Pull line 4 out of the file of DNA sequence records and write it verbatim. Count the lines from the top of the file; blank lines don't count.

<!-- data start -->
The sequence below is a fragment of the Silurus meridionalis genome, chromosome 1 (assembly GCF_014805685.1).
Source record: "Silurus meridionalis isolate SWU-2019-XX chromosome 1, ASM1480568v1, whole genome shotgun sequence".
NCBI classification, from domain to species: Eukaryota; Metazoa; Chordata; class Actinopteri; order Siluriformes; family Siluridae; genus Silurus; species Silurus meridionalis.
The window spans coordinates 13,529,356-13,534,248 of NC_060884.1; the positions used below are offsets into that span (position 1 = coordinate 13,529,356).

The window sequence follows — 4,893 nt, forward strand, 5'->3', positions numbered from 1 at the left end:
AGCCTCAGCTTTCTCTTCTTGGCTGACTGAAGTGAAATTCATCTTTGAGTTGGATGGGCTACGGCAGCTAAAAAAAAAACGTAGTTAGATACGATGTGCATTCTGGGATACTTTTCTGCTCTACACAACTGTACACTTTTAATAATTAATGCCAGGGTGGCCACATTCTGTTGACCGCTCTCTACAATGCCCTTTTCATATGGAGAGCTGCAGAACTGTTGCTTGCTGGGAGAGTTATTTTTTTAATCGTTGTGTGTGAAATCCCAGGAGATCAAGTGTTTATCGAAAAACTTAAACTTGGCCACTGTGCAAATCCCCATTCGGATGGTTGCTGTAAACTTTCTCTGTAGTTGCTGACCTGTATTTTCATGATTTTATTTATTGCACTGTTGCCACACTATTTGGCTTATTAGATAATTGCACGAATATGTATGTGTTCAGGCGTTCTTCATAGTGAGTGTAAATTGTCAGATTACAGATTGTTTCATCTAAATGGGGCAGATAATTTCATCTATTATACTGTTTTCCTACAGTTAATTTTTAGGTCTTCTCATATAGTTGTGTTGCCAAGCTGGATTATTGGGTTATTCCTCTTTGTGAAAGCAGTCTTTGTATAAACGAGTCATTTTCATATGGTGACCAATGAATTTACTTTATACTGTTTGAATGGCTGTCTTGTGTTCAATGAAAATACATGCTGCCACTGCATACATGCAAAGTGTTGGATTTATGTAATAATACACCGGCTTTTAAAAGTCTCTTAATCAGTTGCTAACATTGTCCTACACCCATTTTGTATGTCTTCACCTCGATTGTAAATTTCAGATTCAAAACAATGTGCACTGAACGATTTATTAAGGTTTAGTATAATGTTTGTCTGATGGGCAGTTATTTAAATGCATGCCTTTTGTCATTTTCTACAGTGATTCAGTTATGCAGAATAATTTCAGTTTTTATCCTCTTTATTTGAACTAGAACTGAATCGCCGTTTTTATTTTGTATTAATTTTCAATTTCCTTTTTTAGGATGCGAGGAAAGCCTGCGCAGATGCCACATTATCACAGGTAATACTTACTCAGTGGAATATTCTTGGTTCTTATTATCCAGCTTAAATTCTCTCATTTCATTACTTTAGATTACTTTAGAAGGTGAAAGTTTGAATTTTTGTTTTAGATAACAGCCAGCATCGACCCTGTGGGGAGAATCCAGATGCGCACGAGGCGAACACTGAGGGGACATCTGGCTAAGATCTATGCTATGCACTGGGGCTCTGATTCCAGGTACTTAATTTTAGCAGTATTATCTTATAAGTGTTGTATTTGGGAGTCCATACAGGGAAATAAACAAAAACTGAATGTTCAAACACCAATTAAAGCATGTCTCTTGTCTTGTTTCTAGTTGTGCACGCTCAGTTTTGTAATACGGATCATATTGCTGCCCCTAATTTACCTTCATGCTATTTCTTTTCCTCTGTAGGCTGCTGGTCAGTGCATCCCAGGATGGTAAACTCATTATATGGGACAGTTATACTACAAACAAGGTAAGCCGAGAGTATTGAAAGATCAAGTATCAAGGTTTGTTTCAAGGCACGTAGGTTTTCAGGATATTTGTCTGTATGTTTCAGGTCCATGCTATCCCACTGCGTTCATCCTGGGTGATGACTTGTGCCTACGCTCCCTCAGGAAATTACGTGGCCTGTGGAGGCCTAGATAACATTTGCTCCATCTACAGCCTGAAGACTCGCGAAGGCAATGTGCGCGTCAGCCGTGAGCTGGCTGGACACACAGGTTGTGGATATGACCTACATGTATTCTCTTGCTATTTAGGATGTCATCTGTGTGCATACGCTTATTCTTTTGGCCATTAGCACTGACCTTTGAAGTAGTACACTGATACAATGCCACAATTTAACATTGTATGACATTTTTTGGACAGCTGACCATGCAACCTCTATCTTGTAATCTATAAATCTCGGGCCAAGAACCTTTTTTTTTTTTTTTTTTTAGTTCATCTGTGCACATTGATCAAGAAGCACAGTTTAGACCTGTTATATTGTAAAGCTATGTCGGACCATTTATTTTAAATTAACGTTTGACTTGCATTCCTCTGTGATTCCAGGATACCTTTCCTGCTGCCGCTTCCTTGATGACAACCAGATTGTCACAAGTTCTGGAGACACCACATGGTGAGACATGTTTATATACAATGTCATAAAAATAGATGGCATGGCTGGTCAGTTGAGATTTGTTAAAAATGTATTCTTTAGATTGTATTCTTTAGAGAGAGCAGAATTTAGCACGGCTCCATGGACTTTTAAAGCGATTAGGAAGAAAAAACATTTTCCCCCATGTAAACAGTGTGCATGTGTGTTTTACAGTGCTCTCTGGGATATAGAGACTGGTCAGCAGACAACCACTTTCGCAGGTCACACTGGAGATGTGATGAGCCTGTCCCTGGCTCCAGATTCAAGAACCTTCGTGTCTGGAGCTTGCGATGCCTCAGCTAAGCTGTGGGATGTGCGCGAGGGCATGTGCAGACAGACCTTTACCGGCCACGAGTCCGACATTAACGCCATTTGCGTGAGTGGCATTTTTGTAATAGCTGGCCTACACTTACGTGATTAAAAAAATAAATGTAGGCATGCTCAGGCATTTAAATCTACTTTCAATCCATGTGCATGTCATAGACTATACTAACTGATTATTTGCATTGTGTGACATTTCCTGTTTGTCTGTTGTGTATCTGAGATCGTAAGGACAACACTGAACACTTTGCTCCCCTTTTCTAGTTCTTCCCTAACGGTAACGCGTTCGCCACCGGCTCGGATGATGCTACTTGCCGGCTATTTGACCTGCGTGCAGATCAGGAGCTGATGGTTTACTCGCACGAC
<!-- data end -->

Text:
The window spans coordinates 13,529,356-13,534,248 of NC_060884.1; the positions used below are offsets into that span (position 1 = coordinate 13,529,356).